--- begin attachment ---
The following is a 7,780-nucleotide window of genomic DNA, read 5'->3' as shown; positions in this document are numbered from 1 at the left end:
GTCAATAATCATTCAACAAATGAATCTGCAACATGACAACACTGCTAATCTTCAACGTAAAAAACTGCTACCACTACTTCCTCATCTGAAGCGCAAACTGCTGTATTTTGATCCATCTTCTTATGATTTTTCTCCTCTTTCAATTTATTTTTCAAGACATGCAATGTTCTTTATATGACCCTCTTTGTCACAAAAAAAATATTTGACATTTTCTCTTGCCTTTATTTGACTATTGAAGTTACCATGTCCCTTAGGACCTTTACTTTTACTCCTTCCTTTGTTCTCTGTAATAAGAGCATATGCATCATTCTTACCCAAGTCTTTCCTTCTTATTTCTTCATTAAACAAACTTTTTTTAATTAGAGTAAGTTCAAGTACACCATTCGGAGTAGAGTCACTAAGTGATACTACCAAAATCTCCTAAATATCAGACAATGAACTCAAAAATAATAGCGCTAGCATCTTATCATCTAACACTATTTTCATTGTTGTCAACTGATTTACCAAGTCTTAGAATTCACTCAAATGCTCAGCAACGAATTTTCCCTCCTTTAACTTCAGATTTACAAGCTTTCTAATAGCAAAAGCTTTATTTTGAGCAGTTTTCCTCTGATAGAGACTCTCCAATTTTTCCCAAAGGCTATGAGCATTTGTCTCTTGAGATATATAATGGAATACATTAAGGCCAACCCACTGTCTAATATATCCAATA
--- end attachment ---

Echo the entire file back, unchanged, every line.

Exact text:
The following is a 7,780-nucleotide window of genomic DNA, read 5'->3' as shown; positions in this document are numbered from 1 at the left end:
GTCAATAATCATTCAACAAATGAATCTGCAACATGACAACACTGCTAATCTTCAACGTAAAAAACTGCTACCACTACTTCCTCATCTGAAGCGCAAACTGCTGTATTTTGATCCATCTTCTTATGATTTTTCTCCTCTTTCAATTTATTTTTCAAGACATGCAATGTTCTTTATATGACCCTCTTTGTCACAAAAAAAATATTTGACATTTTCTCTTGCCTTTATTTGACTATTGAAGTTACCATGTCCCTTAGGACCTTTACTTTTACTCCTTCCTTTGTTCTCTGTAATAAGAGCATATGCATCATTCTTACCCAAGTCTTTCCTTCTTATTTCTTCATTAAACAAACTTTTTTTAATTAGAGTAAGTTCAAGTACACCATTCGGAGTAGAGTCACTAAGTGATACTACCAAAATCTCCTAAATATCAGACAATGAACTCAAAAATAATAGCGCTAGCATCTTATCATCTAACACTATTTTCATTGTTGTCAACTGATTTACCAAGTCTTAGAATTCACTCAAATGCTCAGCAACGAATTTTCCCTCCTTTAACTTCAGATTTACAAGCTTTCTAATAGCAAAAGCTTTATTTTGAGCAGTTTTCCTCTGATAGAGACTCTCCAATTTTTCCCAAAGGCTATGAGCATTTGTCTCTTGAGATATATAATGGAATACATTAAGGCCAACCCACTGTCTAATATATCCAATA